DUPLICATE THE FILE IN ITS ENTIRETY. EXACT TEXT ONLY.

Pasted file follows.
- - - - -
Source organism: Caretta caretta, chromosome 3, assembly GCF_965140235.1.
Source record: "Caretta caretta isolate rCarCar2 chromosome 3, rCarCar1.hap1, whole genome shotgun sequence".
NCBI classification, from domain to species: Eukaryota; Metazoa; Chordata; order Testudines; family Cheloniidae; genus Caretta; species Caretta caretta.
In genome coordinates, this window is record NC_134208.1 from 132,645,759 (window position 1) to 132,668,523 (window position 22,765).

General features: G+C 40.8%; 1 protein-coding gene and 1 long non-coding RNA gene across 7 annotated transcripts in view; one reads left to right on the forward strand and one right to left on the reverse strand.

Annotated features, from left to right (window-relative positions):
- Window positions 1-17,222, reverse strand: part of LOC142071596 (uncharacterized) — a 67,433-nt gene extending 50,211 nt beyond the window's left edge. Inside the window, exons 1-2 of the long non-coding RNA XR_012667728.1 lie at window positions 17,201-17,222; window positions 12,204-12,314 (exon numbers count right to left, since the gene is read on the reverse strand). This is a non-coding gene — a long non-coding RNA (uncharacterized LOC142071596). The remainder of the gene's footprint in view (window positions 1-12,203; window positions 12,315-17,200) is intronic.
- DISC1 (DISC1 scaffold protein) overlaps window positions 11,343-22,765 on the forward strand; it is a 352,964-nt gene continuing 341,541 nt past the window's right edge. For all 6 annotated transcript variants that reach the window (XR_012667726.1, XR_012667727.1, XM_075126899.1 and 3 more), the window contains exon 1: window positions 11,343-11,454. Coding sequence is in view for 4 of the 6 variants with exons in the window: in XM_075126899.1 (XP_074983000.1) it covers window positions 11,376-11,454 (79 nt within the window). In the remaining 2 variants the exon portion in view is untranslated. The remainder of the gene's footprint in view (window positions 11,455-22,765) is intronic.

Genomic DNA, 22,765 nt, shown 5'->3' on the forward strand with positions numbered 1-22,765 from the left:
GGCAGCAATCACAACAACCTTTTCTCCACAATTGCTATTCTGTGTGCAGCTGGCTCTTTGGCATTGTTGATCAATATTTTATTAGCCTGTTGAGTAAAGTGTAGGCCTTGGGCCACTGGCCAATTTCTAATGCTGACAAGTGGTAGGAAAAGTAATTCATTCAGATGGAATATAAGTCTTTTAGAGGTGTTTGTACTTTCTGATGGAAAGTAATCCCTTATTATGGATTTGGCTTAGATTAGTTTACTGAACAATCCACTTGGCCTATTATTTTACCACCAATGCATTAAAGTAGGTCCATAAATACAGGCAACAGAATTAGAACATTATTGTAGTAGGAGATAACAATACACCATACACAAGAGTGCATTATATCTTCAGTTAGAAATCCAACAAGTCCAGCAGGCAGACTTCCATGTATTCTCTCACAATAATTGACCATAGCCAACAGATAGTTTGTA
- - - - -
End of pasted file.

Source organism: Caretta caretta, chromosome 3, assembly GCF_965140235.1.
Source record: "Caretta caretta isolate rCarCar2 chromosome 3, rCarCar1.hap1, whole genome shotgun sequence".
NCBI classification, from domain to species: Eukaryota; Metazoa; Chordata; order Testudines; family Cheloniidae; genus Caretta; species Caretta caretta.
In genome coordinates, this window is record NC_134208.1 from 132,645,759 (window position 1) to 132,668,523 (window position 22,765).

General features: G+C 40.8%; 1 protein-coding gene and 1 long non-coding RNA gene across 7 annotated transcripts in view; one reads left to right on the forward strand and one right to left on the reverse strand.

Annotated features, from left to right (window-relative positions):
- Window positions 1-17,222, reverse strand: part of LOC142071596 (uncharacterized) — a 67,433-nt gene extending 50,211 nt beyond the window's left edge. Inside the window, exons 1-2 of the long non-coding RNA XR_012667728.1 lie at window positions 17,201-17,222; window positions 12,204-12,314 (exon numbers count right to left, since the gene is read on the reverse strand). This is a non-coding gene — a long non-coding RNA (uncharacterized LOC142071596). The remainder of the gene's footprint in view (window positions 1-12,203; window positions 12,315-17,200) is intronic.
- DISC1 (DISC1 scaffold protein) overlaps window positions 11,343-22,765 on the forward strand; it is a 352,964-nt gene continuing 341,541 nt past the window's right edge. For all 6 annotated transcript variants that reach the window (XR_012667726.1, XR_012667727.1, XM_075126899.1 and 3 more), the window contains exon 1: window positions 11,343-11,454. Coding sequence is in view for 4 of the 6 variants with exons in the window: in XM_075126899.1 (XP_074983000.1) it covers window positions 11,376-11,454 (79 nt within the window). In the remaining 2 variants the exon portion in view is untranslated. The remainder of the gene's footprint in view (window positions 11,455-22,765) is intronic.

Genomic DNA, 22,765 nt, shown 5'->3' on the forward strand with positions numbered 1-22,765 from the left:
GGCAGCAATCACAACAACCTTTTCTCCACAATTGCTATTCTGTGTGCAGCTGGCTCTTTGGCATTGTTGATCAATATTTTATTAGCCTGTTGAGTAAAGTGTAGGCCTTGGGCCACTGGCCAATTTCTAATGCTGACAAGTGGTAGGAAAAGTAATTCATTCAGATGGAATATAAGTCTTTTAGAGGTGTTTGTACTTTCTGATGGAAAGTAATCCCTTATTATGGATTTGGCTTAGATTAGTTTACTGAACAATCCACTTGGCCTATTATTTTACCACCAATGCATTAAAGTAGGTCCATAAATACAGGCAACAGAATTAGAACATTATTGTAGTAGGAGATAACAATACACCATACACAAGAGTGCATTATATCTTCAGTTAGAAATCCAACAAGTCCAGCAGGCAGACTTCCATGTATTCTCTCACAATAATTGACCATAGCCAACAGATAGTTTGTA